Deliberately insufficient policy responses by successive Lebanese governments combined with the self-serving agreements by politicians are largely to blame for the country’s economic crisis, a report by the World Bank has said. The report concludes that the country needs to seriously engage “in the macro-fiscal, financial, and sector reforms the World Bank has been stressing for decades.”
Politicians Defending ‘a Bankrupt Economic System’
In its latest report on Lebanon’s economic situation, the World Bank asserts that the Middle East country’s ongoing economic crisis is the product of “deliberately inadequate policy responses” by successive governments. In the report, which analyzes Lebanon’s post-civil war economy, the global lender slates the politicians’ failure to agree on effective policy measures causing one of the most severe economic crises “since the mid-1800s.”
The bank argues that this absence of effective policy responses combined with the “political consensus in defence of a bankrupt economic system” has only exacerbated the misery for the Lebanese people.
In the report dubbed the Lebanon Ponzi Finance review, the World Bank acknowledges the role of the Covid-19 pandemic may have played in worsening the situation. However, the bank insists Lebanon’s problems have more to do with past decisions made by the country’s politicians. To support this assertion, the report points to the mismanagement of people’s savings. The report explains:
Most painfully, a significant portion of people’s savings in the form of deposits at [the] commercial banks have been misused and misspent over the past 30 years.
Lebanon’s Savings Losses
As previously reported by krakow3d.com News in February, the financial reform plan floated by the Lebanese government at the time would see Lebanese depositors lose as much as $38 billion. However, under the same plan the government, shareholders of banks and the central bank would incur combined losses of $31 billion, some $7 billion less than losses that had been proposed for depositors.
Nevertheless, in its report, the World Bank argues that commercial banks and large creditors should have absorbed the losses.
“Losses should have been accepted and carried by bank shareholders and large creditors, who have profited greatly over the last 30 years from a very unequal economic model. This should have occurred at beginning of the crisis [over 2 years ago] to limit the economic and social pain of the financial crisis,” the report said.
Expanding on Lebanon’s so-called “Deliberate Depression” the report claims that the actions of successive governments proved the country “had consistently and acutely departed from orderly and disciplined fiscal policy.” This can be evidenced by Lebanon’s accumulation of debt in order “to maintain deposit inflows under a fixed exchange rate, the overvaluation of which permitted excessive consumption, generating an illusion of wealth.” The same can also be evidenced by the use of the state as a “distribution channel for subsidies and transfers to further entrench the powersharing confessional system.”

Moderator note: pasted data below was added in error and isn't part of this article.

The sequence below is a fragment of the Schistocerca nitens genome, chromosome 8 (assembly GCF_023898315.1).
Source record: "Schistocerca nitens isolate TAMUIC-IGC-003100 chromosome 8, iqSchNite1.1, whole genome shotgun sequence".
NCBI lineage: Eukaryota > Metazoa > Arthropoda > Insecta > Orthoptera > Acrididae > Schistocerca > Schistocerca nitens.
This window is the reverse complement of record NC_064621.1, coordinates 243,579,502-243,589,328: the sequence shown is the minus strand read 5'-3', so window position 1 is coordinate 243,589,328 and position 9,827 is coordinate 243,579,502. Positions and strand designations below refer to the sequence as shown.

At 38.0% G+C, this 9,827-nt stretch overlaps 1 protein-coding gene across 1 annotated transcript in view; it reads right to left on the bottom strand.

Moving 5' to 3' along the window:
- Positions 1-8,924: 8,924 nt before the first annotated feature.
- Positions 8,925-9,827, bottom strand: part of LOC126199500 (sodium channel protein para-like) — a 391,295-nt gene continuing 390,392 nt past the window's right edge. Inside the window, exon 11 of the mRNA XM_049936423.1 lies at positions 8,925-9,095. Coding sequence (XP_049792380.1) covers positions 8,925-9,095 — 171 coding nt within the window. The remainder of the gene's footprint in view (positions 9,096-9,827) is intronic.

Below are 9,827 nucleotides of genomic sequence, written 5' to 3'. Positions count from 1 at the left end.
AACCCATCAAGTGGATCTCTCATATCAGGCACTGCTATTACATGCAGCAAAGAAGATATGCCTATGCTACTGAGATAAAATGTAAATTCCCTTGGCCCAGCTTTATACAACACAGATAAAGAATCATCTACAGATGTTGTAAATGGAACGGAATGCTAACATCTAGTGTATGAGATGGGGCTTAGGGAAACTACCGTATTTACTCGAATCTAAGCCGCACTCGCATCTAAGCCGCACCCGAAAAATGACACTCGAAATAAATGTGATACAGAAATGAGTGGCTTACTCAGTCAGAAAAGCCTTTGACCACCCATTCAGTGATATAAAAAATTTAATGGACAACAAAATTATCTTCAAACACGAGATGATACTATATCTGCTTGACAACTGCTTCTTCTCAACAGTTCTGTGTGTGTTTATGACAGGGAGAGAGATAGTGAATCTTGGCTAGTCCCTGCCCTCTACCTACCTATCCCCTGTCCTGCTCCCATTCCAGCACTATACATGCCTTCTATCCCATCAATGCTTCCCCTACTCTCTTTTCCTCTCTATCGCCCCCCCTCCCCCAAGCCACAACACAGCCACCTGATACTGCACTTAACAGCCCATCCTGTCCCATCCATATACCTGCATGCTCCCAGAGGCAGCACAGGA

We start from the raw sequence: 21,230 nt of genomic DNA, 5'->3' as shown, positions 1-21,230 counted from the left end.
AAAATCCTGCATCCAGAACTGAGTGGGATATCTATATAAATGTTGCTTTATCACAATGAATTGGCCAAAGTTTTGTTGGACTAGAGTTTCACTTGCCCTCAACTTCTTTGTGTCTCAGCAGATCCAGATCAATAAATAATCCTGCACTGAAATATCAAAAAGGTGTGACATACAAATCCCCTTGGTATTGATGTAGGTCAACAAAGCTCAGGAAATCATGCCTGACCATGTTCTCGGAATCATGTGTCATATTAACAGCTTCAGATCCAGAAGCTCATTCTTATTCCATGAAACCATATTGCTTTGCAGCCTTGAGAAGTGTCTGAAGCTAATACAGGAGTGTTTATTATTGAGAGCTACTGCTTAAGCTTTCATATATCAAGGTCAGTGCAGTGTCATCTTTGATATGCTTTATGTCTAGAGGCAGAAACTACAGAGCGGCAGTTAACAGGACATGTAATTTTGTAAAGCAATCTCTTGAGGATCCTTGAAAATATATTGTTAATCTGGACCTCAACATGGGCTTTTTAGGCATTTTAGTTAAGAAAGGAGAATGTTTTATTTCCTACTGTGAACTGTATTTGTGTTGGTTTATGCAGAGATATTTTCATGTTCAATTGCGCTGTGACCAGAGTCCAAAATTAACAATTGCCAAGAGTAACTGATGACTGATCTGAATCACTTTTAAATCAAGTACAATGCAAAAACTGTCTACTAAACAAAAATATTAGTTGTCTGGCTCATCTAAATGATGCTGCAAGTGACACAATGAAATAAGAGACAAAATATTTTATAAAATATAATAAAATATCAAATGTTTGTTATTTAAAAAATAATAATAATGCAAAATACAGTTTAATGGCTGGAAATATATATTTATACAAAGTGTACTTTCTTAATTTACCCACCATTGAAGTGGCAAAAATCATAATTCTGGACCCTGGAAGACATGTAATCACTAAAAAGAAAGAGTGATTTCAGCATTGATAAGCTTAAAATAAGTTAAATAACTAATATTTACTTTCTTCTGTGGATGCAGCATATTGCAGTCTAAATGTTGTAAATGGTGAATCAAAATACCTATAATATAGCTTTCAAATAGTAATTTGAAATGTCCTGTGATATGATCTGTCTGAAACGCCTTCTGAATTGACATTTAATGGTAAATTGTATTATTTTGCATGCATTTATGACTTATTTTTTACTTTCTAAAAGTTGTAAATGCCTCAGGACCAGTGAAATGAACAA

In concluding its message directed to the Lebanese people, the World Bank said citizens need to be aware of how years of mismanagement had plunged Lebanon into its present crisis. The global lender added that having this background will help Lebanese people understand why the country needs to seriously engage “in the macro-fiscal, financial, and sector reforms the World Bank has been stressing for decades.”
When this is done earlier the Lebanese people may minimize the “painful cost of Ponzi Finance.”
What are your thoughts on this story? Let us know what you think in the comments section below.
Image Credits: Shutterstock, Pixabay, Wiki Commons, Editorial photo credit: Erich Karnberger / Shutterstock.com
Disclaimer: This article is for informational purposes only. It is not a direct offer or solicitation of an offer to buy or sell, or a recommendation or endorsement of any products, services, or companies. krakow3d.com does not provide investment, tax, legal, or accounting advice. Neither the company nor the author is responsible, directly or indirectly, for any damage or loss caused or alleged to be caused by or in connection with the use of or reliance on any content, goods or services mentioned in this article.